The weather may not have been kind but the company was great and we managed 55km and over 1,100m of hills. (I’ve to climb 3,700m on the first day of The Raid Alpine over 137km!)

2019 Statistics

The last ride of 2019 made me reflect on the cycling I have done during the year, before turning my attention to the challenges that lie ahead in 2020.

My Strava Statistics for 2019

The Strava statistics tell only the numbers, so here’s a little personal reflection on the experiences.

I cycled nearly 4,000km, predominantly throughout the beautiful, hilly, Cotswold countryside. Ventures further afield included a challenging but fun weekend cycling in the Brecon Beacons and later in the year, a week long cycle from Boston to Bar Harbour on the east coast of the USA.

Both, the Brecon Beacons and Boston to Bar Harbour proved to be hillier than almost anything we had experienced nearer to home and both proved to be a physical challenge as well as great fun. For Boston, the LEJOG Cyclopaths: Caroline, Paul, Paula, Julia, Marianne, Steve, John, David and myself were joined by friends from the USA and Canada.

For the Brecon Beacons, The Cyclopaths were joined by numerous friends and we had a wonderful weekend with long, challenging cycles along beautiful routes meticulously planned by Linda. As always, the company was fantastic and we enjoyed great food and wonderful hospitality at the lovely Foyles of Glasbury hotel.

I also enjoyed cycling Central Park in New York with friends, during one of my 50th birthday celebrations.

I loved cycling around Kyoto and Gion in Japan with Paul, where we both attended The World Parkinson’s Congress.

The rest of the miles were shared with many wonderful ‘Cyclopath’ friends and latterly with our friends, the Sunday morning cyclists who have welcomed us with open arms as we ramp up our Raid Alpine training. Thank you for letting us infiltrate your group – we thoroughly enjoy our Sunday morning cycles with you all.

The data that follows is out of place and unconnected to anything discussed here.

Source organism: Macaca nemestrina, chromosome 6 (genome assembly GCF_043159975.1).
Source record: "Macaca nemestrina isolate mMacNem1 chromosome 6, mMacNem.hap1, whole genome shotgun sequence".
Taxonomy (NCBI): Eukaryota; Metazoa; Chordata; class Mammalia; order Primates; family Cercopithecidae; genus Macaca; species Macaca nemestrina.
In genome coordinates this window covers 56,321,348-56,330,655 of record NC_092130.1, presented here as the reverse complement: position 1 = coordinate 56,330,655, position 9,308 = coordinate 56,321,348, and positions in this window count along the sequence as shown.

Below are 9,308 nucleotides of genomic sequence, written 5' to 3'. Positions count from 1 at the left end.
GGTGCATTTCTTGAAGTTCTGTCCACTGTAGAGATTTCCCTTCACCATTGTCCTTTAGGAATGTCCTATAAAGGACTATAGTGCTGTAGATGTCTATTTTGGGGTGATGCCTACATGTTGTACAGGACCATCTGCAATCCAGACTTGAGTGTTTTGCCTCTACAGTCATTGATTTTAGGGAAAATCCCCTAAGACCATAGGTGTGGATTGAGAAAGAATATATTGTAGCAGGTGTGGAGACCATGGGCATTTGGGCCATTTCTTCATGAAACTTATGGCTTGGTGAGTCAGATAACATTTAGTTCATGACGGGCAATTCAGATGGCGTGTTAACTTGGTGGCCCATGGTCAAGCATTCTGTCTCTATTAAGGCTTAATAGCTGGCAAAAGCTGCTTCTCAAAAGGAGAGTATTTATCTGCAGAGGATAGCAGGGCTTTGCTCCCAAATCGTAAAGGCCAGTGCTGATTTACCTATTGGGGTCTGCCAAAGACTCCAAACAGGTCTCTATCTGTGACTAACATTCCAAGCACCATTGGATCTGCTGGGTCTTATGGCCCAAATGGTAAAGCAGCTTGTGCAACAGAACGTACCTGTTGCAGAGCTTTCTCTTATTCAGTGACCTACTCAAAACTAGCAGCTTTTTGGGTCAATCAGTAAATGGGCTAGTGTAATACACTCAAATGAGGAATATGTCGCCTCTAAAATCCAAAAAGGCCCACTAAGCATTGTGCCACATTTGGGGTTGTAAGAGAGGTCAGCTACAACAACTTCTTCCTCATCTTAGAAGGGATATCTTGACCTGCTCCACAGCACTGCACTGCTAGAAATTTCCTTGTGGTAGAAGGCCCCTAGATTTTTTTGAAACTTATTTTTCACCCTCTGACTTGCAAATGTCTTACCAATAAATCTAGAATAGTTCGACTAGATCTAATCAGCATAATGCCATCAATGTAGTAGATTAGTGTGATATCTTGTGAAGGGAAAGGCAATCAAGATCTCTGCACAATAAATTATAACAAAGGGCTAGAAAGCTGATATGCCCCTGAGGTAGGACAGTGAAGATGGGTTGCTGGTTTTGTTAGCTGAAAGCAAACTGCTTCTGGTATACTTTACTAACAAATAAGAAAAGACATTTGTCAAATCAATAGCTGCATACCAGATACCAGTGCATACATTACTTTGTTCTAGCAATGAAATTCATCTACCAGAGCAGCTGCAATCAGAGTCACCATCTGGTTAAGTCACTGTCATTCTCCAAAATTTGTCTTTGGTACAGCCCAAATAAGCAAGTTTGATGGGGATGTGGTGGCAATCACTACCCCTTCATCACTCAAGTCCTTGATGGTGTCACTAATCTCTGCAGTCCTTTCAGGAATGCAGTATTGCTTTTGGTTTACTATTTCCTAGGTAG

Thank you to everyone who has shared some cycling miles with me over the past year. I have loved every minute of your company, your enthusiasm, your support and fantastic camaraderie. I couldn’t have done any of this without you all. I look forward to many more adventures during 2020.

Last Ride of 2019

No longer able to use Christmas as an excuse to put off training for The Raid Alpine challenge, I head out for my last ride of 2019 and a gentle re-introduction to my training following the festive period. It was cold but dry and great to have some new cycling companions (James and Jess) as well as Roland, for the morning ride.

Our brief was 20-30km, with a coffee stop around 2/3 of the way round. Never one to be constrained by a brief, we actually cycled 50km, with a coffee stop at 32km!

Despite the initial cold temperatures and a longer than anticipated cycle to our stopping point, after warming hands and feet by the fire at the Royal Oak in Gretton, by the time we were returning home, the sun was out and we were pleasantly warmed by it. A climb over Cleeve Hill helped keep us warm too. A great last ride of 2019, thank you everyone.